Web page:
There’s no more activist court than the United States Supreme Court
Workers shovel snow away from the U.S. Supreme Court building on Jan. 7, 2022 (Photo by Ariana Figueroa of States Newsroom)
In legal briefing and in public statements, involving litigation surrounding “Armstrong v. State”–holding that women have an individual privacy right to obtain a pre-viability abortion free from government interference under Montana’s Constitution–Montana’s Attorney General, Austin Knudsen, has accused the Montana Supreme Court of judicial activism and legislating from the bench.
Ironically, Knudsen levels his claims against the wrong Supreme Court.
When Ronald Reagan became president, he set out to change the nature of the Supreme Court, which, for years, had been committed to defending civil rights against state discrimination. The court relied upon the 14th Amendment, equal protection and due process clauses.
Those who resented this approach accused the court of “legislating from the bench” and of “judicial activism.” They insisted that the court must simply enforce the letter of the law by interpreting the words of the Constitution’s framers as they had written them. This judicial philosophy is called originalism or textualism. The standard bearer for this approach was Antonin Scalia, appointed by Reagan in 1986. Other justices presently serving on the court, claim to be originalists.
But originalists are hypocrites; theirs is a judicial philosophy without clothes. Two examples make my point:
First, if you read the original federal Constitution and Bill of Rights, you will find there are no rights given to any non-human legal entity—corporations, associations, partnerships, for example. Not a single, solitary right. Indeed, the Constitution and Bill of Rights do not even contain the word corporation. And with good reason. The Framers did not trust big business; many had been burned in the corporate failures and scandals of the time.
Yet over a period of some 200-plus years since the Constitution was written, corporations have come to enjoy nearly all the same rights as human beings. How? Because the U.S. Supreme Court created those rights for non-human legal entities from whole cloth (Knudsen’s phraseology). The court simply grew the Constitution beyond the textual language and words used by the Framers.
Even the idea of corporate “personhood” is a fraud. The notion that a non-human legal entity is a “person” for purposes of the 14th Amendment, is thought to have arisen in an 1886 tax case, Santa Clara County vs. Southern Pacific Railroad. The decision in that case said nothing about corporate rights, but was decided in favor of the railroad on narrow tax-based grounds. In a companion case issued the same day, Justice Stephen Field, an advocate of corporate rights, filed a concurring opinion voicing his displeasure with the court for avoiding the issue of corporate rights under the 14th Amendment in Santa Clara.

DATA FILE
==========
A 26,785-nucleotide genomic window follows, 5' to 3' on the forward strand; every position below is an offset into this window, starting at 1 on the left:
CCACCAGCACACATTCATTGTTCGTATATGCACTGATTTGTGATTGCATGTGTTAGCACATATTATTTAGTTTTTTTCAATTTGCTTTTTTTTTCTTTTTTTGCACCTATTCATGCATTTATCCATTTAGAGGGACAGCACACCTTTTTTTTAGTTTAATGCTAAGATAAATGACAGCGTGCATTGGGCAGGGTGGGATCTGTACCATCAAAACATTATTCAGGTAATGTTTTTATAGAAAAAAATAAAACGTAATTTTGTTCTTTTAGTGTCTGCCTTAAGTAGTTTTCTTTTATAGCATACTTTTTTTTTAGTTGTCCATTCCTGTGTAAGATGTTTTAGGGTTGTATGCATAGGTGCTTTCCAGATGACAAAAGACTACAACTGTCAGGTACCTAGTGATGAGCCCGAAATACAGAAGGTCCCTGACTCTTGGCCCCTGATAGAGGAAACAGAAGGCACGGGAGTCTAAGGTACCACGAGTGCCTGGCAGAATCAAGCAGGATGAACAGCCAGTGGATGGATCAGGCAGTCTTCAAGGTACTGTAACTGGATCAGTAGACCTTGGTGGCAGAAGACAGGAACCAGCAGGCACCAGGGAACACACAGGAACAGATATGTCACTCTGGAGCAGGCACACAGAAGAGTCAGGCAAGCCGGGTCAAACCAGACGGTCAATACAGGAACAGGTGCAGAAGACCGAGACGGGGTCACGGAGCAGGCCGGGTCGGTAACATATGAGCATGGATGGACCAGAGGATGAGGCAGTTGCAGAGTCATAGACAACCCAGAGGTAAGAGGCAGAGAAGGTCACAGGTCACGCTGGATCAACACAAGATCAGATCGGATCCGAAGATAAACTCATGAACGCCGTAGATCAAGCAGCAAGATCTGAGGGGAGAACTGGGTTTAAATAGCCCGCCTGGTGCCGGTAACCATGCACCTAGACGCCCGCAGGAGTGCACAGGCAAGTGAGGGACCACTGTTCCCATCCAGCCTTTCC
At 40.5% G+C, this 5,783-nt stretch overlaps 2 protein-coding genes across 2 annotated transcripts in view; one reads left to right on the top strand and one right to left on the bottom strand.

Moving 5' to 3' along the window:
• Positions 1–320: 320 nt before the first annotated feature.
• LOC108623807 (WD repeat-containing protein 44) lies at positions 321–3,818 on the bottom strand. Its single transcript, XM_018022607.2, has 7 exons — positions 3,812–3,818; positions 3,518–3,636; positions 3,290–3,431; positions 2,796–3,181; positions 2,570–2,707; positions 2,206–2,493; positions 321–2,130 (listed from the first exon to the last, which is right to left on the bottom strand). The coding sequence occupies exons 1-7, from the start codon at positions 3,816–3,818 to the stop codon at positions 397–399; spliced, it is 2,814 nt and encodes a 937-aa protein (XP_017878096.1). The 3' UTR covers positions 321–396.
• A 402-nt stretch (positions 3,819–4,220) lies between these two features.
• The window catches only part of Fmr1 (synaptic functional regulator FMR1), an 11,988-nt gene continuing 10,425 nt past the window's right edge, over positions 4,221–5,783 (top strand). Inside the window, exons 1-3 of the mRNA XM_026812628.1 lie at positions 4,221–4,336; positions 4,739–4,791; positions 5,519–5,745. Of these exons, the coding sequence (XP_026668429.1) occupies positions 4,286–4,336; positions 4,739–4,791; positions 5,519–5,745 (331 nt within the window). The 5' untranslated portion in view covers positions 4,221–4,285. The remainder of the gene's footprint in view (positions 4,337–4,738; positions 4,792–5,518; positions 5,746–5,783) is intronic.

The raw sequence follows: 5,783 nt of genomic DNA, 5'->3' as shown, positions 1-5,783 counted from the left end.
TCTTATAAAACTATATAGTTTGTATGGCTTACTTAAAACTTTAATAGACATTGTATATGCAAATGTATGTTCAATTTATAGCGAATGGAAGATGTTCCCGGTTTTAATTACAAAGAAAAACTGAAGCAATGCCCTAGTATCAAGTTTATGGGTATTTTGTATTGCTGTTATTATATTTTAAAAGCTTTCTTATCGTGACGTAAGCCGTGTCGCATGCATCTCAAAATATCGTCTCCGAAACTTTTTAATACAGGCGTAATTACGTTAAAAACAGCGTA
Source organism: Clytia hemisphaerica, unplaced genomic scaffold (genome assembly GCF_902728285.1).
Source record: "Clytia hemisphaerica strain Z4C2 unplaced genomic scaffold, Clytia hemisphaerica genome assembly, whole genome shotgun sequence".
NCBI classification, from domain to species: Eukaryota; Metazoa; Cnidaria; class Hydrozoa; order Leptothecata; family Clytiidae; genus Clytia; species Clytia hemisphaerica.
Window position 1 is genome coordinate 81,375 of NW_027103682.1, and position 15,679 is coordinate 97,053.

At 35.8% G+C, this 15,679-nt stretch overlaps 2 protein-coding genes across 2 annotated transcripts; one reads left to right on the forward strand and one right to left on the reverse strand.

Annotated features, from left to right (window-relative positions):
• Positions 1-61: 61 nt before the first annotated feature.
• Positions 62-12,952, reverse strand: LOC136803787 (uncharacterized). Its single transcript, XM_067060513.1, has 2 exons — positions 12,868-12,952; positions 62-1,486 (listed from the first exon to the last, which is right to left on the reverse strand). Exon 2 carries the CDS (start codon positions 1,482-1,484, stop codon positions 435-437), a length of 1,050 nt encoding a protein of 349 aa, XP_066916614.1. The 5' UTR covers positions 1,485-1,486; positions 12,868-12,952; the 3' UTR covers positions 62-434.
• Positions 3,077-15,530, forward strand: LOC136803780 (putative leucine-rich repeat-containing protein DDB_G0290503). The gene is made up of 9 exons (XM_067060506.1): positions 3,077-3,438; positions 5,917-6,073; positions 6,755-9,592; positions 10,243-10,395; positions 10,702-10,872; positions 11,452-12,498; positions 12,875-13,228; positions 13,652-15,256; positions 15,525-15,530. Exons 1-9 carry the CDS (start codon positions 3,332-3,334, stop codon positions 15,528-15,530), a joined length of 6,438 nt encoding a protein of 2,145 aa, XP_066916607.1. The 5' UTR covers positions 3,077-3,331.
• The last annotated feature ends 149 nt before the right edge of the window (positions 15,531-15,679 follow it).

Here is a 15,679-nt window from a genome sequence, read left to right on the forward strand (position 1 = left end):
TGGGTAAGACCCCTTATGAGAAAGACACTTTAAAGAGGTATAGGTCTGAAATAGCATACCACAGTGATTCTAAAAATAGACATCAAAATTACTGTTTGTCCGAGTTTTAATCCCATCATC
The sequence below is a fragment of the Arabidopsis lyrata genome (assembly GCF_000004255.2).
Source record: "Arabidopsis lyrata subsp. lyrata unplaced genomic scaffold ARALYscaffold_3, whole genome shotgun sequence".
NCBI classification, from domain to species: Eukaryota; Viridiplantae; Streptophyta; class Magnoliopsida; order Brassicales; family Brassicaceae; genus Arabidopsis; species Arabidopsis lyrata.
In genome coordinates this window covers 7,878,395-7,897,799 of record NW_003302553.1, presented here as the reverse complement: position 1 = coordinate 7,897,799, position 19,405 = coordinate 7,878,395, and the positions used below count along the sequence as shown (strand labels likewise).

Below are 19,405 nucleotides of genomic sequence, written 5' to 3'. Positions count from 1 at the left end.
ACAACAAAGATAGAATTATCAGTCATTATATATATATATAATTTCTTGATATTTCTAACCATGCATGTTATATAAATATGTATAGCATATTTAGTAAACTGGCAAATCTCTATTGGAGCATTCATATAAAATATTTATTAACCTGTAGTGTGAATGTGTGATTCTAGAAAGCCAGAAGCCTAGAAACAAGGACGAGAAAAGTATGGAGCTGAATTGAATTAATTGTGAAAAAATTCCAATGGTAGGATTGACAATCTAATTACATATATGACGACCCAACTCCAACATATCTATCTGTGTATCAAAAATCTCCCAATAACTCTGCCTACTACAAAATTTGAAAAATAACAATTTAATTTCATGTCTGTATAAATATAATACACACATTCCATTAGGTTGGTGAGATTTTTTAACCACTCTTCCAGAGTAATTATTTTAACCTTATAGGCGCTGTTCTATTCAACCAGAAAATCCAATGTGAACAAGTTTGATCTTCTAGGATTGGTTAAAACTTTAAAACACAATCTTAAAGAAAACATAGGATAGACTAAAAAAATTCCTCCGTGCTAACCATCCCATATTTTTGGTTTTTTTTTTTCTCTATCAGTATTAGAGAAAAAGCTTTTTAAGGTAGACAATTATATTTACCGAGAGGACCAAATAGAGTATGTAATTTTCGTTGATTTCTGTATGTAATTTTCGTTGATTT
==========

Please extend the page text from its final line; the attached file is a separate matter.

However—and here comes the fraud—the Supreme Court’s reporter of its decisions, J.C. Bancroft Davis, a man given to mistake, if not outright deception, stated in his syllabus of the Santa Clara decision that the court held that “The defendant Corporations are persons within the intent clause in section 1 of the Fourteenth Amendment to the Constitution of the United States . . . .” This was patently false; the Court neither stated nor held, any such thing.
And yet knowing this falsehood, Justice Field inserted in a subsequent majority opinion he authored in 1888, the statement that corporations had 14th Amendment rights as persons—assertions jurisprudentially unsupported, and, not to mention, irrelevant to the issue actually before the Court (involving foreign corporation fees).
That corporations are constitutional persons is the Supreme Court’s bastard child that can never prove its legitimacy despite relying on its false parentage.
Second, there is the Court’s decision in Citizens United. The last thing that the Framers ever would have done would be to empower corporations with an unlimited right to free political speech based on the notion that money equals speech.
Accordingly, when it comes to legislating from the bench and judicial activism, the Supreme Court of the United States knows no parallel. .
In his displeasure with the Armstrong decision, Knudsen, refuses to acknowledge that women have greater privacy rights under Montana’s Constitution than they might be entitled to under its federal counterpart. That the Montana Supreme Court credited this principle of constitutional law is not judicial activism. Rather the court displayed intellectual honesty and interpreted not only the language of the constitution, but, as well, its history, spirit and intention.
Most importantly, though, Montana’s Constitution belongs not to partisan or sectarian ideologues, but to the people. The Constitution must be interpreted to work for the people in principled, fair and consistent ways.
Armstrong does exactly that.
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